I've been going through the back posts of Silver Fox's blog, and boy, was I behind! She discussed the trusty yellow field book in this post. You know that I can't resist a gear post to comment on...
We have certain standards for our field books (which are generally either yellow or orange) based on legal requirements. They need to be bound. They need to be numbered, although we also number them ourselves as we go. Any errors must be crossed out with a single initialed line. They can't have skipped pages, or empty space at the end of each entry (you put a line through and sign the line) - all these so that you can't go back and sneak in more stuff after fieldwork is done.
So what do we put in those logbooks? Anything that may be important later. Date, day of the week (not everyone does this, but it really helps your memory when you're looking for something specific), weather, name and affiliation of everyone on site (and when they arrive and leave), name and time of any samples, names of visitors if they'll tell you (sometimes the activists are paranoid), deviations from the work plan, contact info (this either goes into the front or the back page), calculations, and anything else that may need to be remembered later. Project name, start and end dates, logbook number, and charge number go on the front, and the company contact information goes into the inside front cover (I tape a business card there to cover the "where to send if lost").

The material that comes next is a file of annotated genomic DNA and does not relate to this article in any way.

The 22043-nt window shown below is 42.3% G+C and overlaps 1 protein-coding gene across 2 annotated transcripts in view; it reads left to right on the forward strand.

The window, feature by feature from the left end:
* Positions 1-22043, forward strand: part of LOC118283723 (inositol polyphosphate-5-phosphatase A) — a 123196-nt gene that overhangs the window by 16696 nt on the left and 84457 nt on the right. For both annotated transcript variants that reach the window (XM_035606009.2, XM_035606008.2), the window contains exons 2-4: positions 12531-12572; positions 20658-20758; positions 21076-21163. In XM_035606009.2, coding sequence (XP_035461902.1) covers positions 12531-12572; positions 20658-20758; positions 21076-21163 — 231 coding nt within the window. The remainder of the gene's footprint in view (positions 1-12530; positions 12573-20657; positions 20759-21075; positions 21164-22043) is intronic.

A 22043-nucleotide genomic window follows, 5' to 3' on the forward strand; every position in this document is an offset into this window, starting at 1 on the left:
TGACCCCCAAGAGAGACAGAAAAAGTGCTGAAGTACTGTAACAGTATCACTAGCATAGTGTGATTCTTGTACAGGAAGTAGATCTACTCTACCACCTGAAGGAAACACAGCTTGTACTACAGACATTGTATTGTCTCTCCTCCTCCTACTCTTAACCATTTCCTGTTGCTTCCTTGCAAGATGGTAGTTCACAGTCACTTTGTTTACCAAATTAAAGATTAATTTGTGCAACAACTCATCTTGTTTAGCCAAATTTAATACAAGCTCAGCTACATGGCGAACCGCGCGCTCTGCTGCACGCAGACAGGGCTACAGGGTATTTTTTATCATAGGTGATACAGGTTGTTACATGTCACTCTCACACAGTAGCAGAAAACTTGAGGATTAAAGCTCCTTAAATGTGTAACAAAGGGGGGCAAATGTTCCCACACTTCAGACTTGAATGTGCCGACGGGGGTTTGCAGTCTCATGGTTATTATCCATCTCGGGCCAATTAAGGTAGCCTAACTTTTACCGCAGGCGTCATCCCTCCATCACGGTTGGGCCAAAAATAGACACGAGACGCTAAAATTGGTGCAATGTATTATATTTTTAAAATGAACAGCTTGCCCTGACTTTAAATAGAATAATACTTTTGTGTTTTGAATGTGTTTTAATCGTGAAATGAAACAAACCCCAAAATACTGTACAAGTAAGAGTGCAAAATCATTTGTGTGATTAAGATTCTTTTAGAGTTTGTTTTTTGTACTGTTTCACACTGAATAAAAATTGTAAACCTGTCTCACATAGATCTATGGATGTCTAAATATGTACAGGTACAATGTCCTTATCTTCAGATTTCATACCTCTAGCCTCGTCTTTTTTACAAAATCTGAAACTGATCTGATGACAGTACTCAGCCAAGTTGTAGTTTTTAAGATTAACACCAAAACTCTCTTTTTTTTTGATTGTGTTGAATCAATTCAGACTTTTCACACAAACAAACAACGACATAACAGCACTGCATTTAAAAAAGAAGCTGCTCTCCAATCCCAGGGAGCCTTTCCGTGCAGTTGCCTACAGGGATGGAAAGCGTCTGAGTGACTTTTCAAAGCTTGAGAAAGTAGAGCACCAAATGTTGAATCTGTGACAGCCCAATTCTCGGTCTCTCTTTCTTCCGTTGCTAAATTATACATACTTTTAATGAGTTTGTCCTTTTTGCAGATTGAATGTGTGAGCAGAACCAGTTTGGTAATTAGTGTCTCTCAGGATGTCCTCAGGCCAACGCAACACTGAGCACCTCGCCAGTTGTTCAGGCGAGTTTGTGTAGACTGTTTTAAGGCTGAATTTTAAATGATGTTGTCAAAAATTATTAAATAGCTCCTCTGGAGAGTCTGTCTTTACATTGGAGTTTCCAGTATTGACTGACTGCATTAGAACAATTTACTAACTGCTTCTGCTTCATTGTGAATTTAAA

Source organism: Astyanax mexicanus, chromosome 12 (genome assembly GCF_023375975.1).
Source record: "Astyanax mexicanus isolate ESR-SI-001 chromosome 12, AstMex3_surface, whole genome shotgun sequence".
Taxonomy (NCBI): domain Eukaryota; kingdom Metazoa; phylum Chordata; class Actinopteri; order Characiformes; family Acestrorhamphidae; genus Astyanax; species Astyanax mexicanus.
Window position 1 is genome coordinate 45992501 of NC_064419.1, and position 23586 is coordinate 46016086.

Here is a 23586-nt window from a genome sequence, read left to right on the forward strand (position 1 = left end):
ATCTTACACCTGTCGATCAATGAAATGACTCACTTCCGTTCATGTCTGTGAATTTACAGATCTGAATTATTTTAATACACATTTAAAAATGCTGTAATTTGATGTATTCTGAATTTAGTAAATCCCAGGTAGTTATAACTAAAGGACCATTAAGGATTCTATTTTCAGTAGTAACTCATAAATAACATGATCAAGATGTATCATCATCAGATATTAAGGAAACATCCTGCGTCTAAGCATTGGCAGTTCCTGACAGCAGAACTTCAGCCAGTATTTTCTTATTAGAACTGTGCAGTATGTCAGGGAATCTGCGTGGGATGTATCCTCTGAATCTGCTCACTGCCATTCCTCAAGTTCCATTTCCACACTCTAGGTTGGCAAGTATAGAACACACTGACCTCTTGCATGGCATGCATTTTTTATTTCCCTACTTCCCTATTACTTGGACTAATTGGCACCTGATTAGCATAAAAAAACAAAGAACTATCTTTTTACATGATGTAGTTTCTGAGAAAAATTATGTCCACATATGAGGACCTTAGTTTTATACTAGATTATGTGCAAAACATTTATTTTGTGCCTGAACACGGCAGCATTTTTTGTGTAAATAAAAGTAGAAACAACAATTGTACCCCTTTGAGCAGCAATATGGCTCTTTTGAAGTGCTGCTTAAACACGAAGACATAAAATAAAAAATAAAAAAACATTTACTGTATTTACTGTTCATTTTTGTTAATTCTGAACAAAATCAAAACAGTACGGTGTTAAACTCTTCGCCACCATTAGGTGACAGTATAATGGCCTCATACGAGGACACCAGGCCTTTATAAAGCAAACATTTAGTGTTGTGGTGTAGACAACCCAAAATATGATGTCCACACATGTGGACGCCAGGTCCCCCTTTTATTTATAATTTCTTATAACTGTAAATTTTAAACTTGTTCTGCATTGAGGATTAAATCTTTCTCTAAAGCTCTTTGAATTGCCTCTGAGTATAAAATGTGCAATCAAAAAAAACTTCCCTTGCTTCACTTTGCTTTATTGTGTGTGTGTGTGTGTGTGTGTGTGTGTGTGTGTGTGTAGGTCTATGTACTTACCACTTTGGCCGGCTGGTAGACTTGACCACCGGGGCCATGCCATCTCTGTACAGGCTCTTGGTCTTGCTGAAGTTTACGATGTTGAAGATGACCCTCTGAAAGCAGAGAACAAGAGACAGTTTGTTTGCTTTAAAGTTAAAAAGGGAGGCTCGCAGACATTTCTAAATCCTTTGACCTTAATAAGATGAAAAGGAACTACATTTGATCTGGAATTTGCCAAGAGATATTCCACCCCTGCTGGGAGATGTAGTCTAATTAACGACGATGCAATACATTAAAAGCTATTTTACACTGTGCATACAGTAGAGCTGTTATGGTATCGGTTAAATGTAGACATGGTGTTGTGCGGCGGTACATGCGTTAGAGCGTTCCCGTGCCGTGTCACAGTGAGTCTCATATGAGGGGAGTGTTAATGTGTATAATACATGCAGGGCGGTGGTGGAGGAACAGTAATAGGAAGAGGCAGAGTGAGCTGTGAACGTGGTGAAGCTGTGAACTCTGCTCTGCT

I've always ended up with a blizzard of paper logsheets (health and safety stuff, boring logs, well construction logs, sample logs), but the thing that ties the project together is the logbook. And well, it's rewarding to look back at your office (or the administrative file) and see a big line of bound books that you've filled yourself.
Thursday, March 3, 2011
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Great post. One of the things I do with my students in class is talk to them about the importance of accurate and detailed notekeeping. When I teach hydrogeology, I also talk about the legal reasons for it. But maybe next go around, I'll refer them to this post as well...from a (non-Ivory tower) on-the-ground reiteration of its importance.
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